EGU General Assembly 2021
© Author(s) 2021. This work is distributed under
the Creative Commons Attribution 4.0 License.

Calcification depth of deep-dwelling planktonic foraminifera from eastern North Atlantic: evidence from stable oxygen isotope ratios of shells from plankton tows 

Andreia Rebotim1,2, Antje H. L. Voelker2,3, Lukas Jonkers1, Joanna J. Waniek4, Michael Schulz1, and Michal Kucera1
Andreia Rebotim et al.
  • 1MARUM – Center for Marine Environmental Sciences, University of Bremen, 28359 Bremen, Germany
  • 2Divisão de Geologia e Georecursos Marinhos, Instituto Português do Mar e da Atmosfera, 1495-006 Lisboa, Portugal
  • 3CCMAR – Center of Marine Sciences, University Algarve , 8005-139 Faro, Portugal
  • 4IOW – Leibniz Institute for Baltic Sea Research Warnemünde, 18119 Rostock, Germany

Stable oxygen isotopes (δ18O) of planktonic foraminifera are one of the most used tools to reconstruct environmental conditions of the water column. Since different species live and calcify at different depths in the water column, the δ18O of sedimentary foraminifera reflects to a large degree the vertical habitat and interspecies δ18O differences and can thus potentially provide information on the vertical structure of the water column. To fully unlock the potential of foraminifera as recorders of past surface water properties, it is necessary to understand how and under what conditions the environmental signal is incorporated into the calcite shells of individual species. Deep-dwelling species play a particularly important role in this context, since their calcification depth reaches below the surface mixed layer. Here we report δ18O measurements made on four deep-dwelling Globorotalia species collected with stratified plankton tows in the Eastern North Atlantic. Size and crust effects on the δ18O signal were evaluated showing that a larger size increases the δ18O of Globorotalia inflata and Globorotalia hirsuta, and a crust effect is reflected in a higher δ18O in Globorotalia truncatulinoides. The great majority of the δ18O values can be explained without invoking disequilibrium calcification. When interpreted in this way the data imply depth-integrated calcification with progressive addition of calcite with depth to about 300 m for G. inflata and to about 500 m for G. hirsuta. In Globorotalia scitula, despite a strong subsurface maximum in abundance, the vertical δ18O profile is flat and appears dominated by a surface layer signal. In G. truncatulinoides, the δ18O profile follows equilibrium for each depth, implying a constant habitat during growth at each depth layer. The δ18O values are more consistent with the predictions of the Shackleton (1974) paleotemperature equation, except in G. scitula, which shows values more consistent with the Kim and O’Neil (1997) prediction.  In all cases, we observe a difference between the level where most of the specimens were present and the depth where most of their shell appears to calcify.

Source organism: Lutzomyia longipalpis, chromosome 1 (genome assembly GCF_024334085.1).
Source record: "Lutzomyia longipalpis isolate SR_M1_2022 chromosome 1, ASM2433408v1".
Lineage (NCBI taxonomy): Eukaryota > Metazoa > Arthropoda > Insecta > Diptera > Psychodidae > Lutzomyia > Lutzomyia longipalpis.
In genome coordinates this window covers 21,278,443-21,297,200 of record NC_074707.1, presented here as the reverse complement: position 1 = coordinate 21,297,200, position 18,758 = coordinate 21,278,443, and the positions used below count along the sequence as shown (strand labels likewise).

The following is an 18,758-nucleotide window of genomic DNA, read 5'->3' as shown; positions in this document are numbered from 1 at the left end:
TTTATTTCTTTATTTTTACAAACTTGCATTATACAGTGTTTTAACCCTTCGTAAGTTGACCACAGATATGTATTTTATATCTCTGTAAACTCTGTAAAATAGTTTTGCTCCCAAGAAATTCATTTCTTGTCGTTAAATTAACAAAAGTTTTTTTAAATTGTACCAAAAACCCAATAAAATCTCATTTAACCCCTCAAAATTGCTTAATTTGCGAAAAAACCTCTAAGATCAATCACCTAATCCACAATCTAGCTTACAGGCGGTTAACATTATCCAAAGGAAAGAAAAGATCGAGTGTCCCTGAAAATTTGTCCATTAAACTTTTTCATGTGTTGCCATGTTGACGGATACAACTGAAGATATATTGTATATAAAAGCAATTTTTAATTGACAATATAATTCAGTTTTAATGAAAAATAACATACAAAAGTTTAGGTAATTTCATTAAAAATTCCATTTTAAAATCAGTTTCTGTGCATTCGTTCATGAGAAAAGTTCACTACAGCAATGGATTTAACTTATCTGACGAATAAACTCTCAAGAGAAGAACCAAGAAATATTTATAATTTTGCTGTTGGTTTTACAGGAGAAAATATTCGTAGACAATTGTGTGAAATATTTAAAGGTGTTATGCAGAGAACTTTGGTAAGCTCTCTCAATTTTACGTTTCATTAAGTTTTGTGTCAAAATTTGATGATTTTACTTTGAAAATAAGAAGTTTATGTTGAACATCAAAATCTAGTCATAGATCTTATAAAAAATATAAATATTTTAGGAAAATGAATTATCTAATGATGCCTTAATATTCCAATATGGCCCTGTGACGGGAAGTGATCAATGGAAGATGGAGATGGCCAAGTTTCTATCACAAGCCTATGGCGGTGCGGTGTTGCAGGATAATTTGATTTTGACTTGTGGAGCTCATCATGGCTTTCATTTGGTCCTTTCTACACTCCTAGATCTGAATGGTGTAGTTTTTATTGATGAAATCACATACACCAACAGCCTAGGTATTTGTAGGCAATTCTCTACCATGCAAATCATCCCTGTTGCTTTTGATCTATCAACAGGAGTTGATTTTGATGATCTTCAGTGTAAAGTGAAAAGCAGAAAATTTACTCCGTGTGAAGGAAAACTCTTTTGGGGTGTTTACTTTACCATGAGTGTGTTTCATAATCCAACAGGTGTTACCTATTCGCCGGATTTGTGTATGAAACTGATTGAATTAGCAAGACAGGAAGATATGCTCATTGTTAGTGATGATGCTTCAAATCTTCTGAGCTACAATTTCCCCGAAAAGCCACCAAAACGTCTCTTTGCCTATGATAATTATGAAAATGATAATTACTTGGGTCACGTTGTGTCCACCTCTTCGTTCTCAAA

How to cite: Rebotim, A., Voelker, A. H. L., Jonkers, L., Waniek, J. J., Schulz, M., and Kucera, M.: Calcification depth of deep-dwelling planktonic foraminifera from eastern North Atlantic: evidence from stable oxygen isotope ratios of shells from plankton tows , EGU General Assembly 2021, online, 19–30 Apr 2021, EGU21-10173,, 2021.


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